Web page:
“‘All the days of the vow
The parallel expression in v. 8 (“all the days of his separation”) lacks the word “vow.” This word is also absent in v. 5 in a few medieval Hebrew manuscripts. The presence of the word in v. 5 may be due to dittography.
of his separation no razor may be used on his head
There is an interesting parallel between this prohibition and the planting of trees. They could not be pruned or trimmed for three years, but allowed to grow free (Lev 20:23). Only then could the tree be cut and the fruit eaten. The natural condition was to be a sign that it was the Lord’s. It was to be undisturbed by humans. Since the Nazirite was to be consecrated to the Lord, that meant his whole person, hair included. In the pagan world the trimming of the beard and the cutting of the hair was often a sign of devotion to some deity.
until the time
Heb “days.”
is fulfilled for which he separated himself to the Lord. He will be holy,
The word “holy” here has the sense of distinct, different, set apart.
and he must let
The Piel infinitive absolute functions as a verb in this passage; the Piel carries the sense of “grow lengthy” or “let grow long.”
the locks of hair on his head grow long.

“‘All the days that he separates himself to the Lord he must not contact
The Hebrew verb is simply “enter, go,” no doubt with the sense of go near.
a dead body.
The Hebrew has נֶפֶשׁ מֵת (nefesh met), literally a “dead person.” But since the word נֶפֶשׁ can also be used for animals, the restriction would be for any kind of corpse. Death was very much a part of the fallen world, and so for one so committed to the Lord, avoiding all such contamination would be a witness to the greatest separation, even in a family.
He must not defile himself even
The vav (ו) conjunction at the beginning of the clause specifies the cases of corpses that are to be avoided, no matter how painful it might be.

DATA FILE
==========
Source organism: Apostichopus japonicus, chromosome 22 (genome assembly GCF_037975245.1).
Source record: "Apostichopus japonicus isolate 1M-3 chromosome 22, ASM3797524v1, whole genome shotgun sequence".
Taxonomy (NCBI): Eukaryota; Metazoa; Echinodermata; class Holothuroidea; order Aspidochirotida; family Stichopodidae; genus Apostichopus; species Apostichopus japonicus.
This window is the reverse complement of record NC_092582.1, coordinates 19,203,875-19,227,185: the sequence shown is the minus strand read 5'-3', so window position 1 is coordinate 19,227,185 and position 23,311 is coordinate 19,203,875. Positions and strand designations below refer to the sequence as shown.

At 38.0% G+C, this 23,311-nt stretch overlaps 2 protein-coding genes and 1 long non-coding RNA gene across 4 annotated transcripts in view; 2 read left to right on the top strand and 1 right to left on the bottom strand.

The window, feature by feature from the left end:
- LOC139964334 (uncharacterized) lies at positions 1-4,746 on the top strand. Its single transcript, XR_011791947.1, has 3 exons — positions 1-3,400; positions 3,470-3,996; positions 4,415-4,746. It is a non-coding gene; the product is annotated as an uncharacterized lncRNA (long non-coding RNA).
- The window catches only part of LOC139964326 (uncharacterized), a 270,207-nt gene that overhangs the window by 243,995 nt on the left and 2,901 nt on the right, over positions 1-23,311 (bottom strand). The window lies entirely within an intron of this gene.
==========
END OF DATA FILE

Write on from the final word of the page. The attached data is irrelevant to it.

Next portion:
for his father or his mother or his brother or his sister if they die,
The construction uses the infinitive construct with the preposition and the suffixed subjective genitive – “in the dying of them” – to form the adverbial clause of time.
The Nazirite would defile himself, i.e., ruin his vow, by contacting their corpses. Jesus’ hard saying in Matt 8:22, “let the dead bury their own dead,” makes sense in the light of this passage – Jesus was calling for commitment to himself.
because the separation
The word “separation” here is metonymy of adjunct – what is on his head is long hair that goes with the vow.
The genitive could perhaps be interpreted as possession, i.e., “the vow of his God,” but it seems more likely that an objective genitive would be more to the point.
his God is on his head.
All the days of his separation he must be holy to the Lord.

Contingencies for Defilement

“‘If anyone dies very suddenly
The construction uses the imperfect tense followed by the infinitive absolute, יָמוּת מֵת (yamut met). Because the verb is in a conditional clause, the emphasis that is to be given through the infinitive must stress the contingency. The point is “if someone dies – unexpectedly.” The next words underscore the suddenness of this.
beside him and he defiles
The verb is the Piel perfect with a vav (ו) consecutive; it continues the idea within the conditional clause.
his consecrated head,